Ever experienced a Seiche?

Standing gangway watch in Manzanillo Mexico early one quiet morning the ship suddenly and without warning starting surging ahead, just as if it someone had given it a dead slow bell. Once all the slack came out of the mooring lines they took a big strain but held and after a few seconds the ship eased back into position.

Later that day I mentioned it to someone and they told me it was a seiche, the Coast Pilot specifically mentioned that they were common in Manzanillo.

#What is a seiche? - Short answer is it’s a wave:

Longer answer:

If you have observed water sloshing back and forth in a swimming pool, bathtub, or cup of water, you may have witnessed a small-scale seiche (pronounced saysh). On a much grander scale, the same phenomenon occurs in large bodies of water such as bays and lakes. A seiche may occur in any semi- or fully-enclosed body of water.

Seiches are typically caused when strong winds and rapid changes in atmospheric pressure push water from one end of a body of water to the other. When the wind stops, the water rebounds to the other side of the enclosed area. The water then continues to oscillate back and forth for hours or even days. In a similar fashion, earthquakes, tsunamis, or severe storm fronts may also cause seiches along ocean shelves and ocean harbors.

Lake Erie is known for seiches, especially when strong winds blow from southwest to northeast. In 1844, a 22-foot seiche breached a 14-foot-high sea wall killing 78 people and damming the ice to the extent that Niagara Falls temporarily stopped flowing. As recently as 2008, strong winds created waves 12 to 16 feet high in Lake Erie, leading to flooding near Buffalo, New York. Lake Pontchartrain, Louisiana, is also known to routinely form small seiches after the passage of afternoon squall lines during summer months.

In some of the Great Lakes and other large bodies of water, the time period between the “high” and “low” of a seiche can be as much as four to seven hours. This is very similar to the time period between a high and low tide in the oceans, and is often mistaken as a tide.

A 22 foot seiche on Lake Erie! Never realized the Lakes sloshed around that much.

I used to spend a lot of time in Point Loma San Diego on a MSC tanker. Out there the ship would surge 15-20 feet routinely; luckily we have CT winches. Getting back onboard via the gangway you had to time it just right and hop on as the ship stopped before surging back the other way. We would get the warnings via Navtex.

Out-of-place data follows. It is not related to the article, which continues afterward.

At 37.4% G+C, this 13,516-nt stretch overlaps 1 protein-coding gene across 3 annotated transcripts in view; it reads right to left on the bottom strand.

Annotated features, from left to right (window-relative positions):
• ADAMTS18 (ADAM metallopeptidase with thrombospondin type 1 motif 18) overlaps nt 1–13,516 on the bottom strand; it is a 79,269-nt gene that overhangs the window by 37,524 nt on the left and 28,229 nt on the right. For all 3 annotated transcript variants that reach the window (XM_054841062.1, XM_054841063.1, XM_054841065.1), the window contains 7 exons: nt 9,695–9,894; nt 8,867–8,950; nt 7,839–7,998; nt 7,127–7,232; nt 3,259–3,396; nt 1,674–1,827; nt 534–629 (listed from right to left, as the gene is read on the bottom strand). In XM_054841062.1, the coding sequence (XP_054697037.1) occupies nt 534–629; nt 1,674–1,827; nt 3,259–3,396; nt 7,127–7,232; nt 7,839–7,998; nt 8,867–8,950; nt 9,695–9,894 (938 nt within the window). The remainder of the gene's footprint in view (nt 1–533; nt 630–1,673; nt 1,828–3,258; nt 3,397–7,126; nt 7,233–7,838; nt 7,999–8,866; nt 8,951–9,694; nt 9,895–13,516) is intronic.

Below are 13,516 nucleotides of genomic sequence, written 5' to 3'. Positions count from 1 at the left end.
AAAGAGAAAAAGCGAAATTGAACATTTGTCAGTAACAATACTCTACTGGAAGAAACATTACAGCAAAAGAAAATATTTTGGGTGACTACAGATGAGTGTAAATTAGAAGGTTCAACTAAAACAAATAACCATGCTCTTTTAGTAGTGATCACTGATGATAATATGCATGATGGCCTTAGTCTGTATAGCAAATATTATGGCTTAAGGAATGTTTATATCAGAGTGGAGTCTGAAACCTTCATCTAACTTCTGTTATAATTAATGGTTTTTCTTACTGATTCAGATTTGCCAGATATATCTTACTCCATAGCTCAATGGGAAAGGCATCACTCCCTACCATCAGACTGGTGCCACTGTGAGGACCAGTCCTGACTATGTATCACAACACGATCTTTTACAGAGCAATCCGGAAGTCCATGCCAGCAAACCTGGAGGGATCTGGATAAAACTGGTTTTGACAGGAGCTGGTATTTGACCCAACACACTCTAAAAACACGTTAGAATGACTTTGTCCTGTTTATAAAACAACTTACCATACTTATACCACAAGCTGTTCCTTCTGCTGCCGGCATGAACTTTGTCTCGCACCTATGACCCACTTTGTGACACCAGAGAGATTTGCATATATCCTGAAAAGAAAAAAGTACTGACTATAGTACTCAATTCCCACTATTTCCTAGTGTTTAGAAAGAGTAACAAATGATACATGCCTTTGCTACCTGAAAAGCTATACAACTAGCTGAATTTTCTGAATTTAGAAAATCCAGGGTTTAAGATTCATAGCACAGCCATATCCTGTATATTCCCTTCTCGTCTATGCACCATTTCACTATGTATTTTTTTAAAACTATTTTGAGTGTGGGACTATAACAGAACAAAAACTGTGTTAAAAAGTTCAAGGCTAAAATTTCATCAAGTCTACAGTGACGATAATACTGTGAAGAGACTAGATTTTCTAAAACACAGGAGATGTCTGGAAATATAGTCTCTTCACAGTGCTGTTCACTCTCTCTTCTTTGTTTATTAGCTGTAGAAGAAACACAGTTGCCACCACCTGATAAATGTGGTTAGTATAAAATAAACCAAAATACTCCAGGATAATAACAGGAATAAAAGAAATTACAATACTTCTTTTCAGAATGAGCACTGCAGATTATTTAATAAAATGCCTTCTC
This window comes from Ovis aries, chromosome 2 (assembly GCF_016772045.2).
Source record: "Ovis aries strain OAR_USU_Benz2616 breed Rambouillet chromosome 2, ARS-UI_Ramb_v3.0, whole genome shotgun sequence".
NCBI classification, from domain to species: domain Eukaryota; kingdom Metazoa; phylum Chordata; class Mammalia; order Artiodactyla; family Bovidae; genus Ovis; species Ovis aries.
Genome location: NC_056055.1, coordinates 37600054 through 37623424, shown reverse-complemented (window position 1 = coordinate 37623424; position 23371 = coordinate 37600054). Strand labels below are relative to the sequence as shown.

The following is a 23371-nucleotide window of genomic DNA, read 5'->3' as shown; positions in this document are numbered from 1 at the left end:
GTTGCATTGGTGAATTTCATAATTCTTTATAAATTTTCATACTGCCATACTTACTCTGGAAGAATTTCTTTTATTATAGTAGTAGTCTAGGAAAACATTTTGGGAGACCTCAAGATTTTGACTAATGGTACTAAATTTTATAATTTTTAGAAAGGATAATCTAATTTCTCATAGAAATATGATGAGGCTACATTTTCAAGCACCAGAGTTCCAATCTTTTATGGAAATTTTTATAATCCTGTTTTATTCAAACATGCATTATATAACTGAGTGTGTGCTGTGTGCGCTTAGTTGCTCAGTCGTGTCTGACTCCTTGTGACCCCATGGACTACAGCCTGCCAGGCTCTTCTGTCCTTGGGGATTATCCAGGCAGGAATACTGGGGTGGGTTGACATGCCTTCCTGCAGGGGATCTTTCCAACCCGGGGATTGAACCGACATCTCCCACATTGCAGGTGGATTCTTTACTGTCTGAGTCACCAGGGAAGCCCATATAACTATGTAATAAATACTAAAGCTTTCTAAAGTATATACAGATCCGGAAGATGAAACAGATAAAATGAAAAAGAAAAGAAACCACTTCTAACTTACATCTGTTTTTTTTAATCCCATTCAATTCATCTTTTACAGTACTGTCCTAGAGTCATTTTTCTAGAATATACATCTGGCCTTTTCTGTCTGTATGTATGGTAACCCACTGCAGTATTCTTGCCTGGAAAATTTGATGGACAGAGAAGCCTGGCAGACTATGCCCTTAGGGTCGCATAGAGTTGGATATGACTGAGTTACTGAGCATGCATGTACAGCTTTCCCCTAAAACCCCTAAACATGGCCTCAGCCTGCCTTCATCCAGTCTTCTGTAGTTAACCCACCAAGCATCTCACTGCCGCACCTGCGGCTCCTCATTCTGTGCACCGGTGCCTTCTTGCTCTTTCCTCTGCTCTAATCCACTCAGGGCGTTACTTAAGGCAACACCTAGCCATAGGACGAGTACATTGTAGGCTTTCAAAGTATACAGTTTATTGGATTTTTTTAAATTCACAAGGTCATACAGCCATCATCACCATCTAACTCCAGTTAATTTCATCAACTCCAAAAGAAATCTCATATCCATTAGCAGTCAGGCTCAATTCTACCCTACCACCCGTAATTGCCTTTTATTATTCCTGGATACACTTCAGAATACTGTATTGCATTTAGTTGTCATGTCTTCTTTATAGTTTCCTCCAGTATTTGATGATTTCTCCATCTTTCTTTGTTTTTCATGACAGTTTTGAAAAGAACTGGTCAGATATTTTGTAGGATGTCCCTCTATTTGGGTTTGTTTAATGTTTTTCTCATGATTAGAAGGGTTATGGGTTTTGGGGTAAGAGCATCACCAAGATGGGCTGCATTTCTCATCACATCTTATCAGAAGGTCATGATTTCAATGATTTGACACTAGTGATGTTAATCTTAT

Here’s one I have never heard of till this morning:

What is a meteotsunami?

Meteotsunamis are large waves caused by storms.

You’ve heard of tsunamis—those giant oceanic waves triggered primarily by earthquakes that can roll ashore, causing loss of life and disaster. But have you heard of meteotsunamis?

Meteotsunamis are large waves that scientists are just beginning to better understand. Unlike tsunamis triggered by seismic activity, meteotsunamis are driven by air-pressure disturbances often associated with fast-moving weather events, such as severe thunderstorms, squalls, and other storm fronts. The storm generates a wave that moves towards the shore, and is amplified by a shallow continental shelf and inlet, bay, or other coastal feature.

Meteotsunamis have been observed to reach heights of 6 feet or more. They occur in many places around the world, including the Great Lakes, Gulf of Mexico, Atlantic Coast, and the Mediterranean and Adriatic Seas.

Identifying a meteotsunami is a challenge because its characteristics are almost indistinguishable from a seismic tsunami. It can also be confused with wind-driven storm surge or a seiche. These uncertainties make it difficult to predict a meteotsunami and warn the public of a potential event. However, NOAA scientists have identified atmospheric conditions that are likely to generate a meteotsunami and continue to work on ways to forecast them.

Seiches and meteotsunamis. What’s the difference?

Seiches and meteotsunamis are often grouped together, but they are two different events. Winds and atmospheric pressure can contribute to the formation of both seiches and meteotsunamis; however, winds are typically more important to a seiche motion, while pressure often plays a substantial role in meteotsunami formation. Sometimes a seiche and a meteotsunami can even occur at the same time. Seiches are standing waves with longer periods of water-level oscillations (typically exceeding periods of three or more hours), whereas meteotsunamis are progressive waves limited to the tsunami frequency band of wave periods (two minutes to two hours). Seiches are usually limited to partially or fully enclosed basins, such as Lake Erie. Meteotsunamis can occur in such basins but are also prevalent on the open coast. A single meteotsunami can travel long distances and influence a very large range of the coastline.

We see seiches @6ft or more at either end of Lake Erie throughout the year. More often we deal with lesser events that efffect how much we can load due to the shallow ports. I have to check the water gauges for every load and guess what it will be when we arrive.

A couple of years ago we left a barge for a couple of days and found it half ashore when we returned, due to a seiche.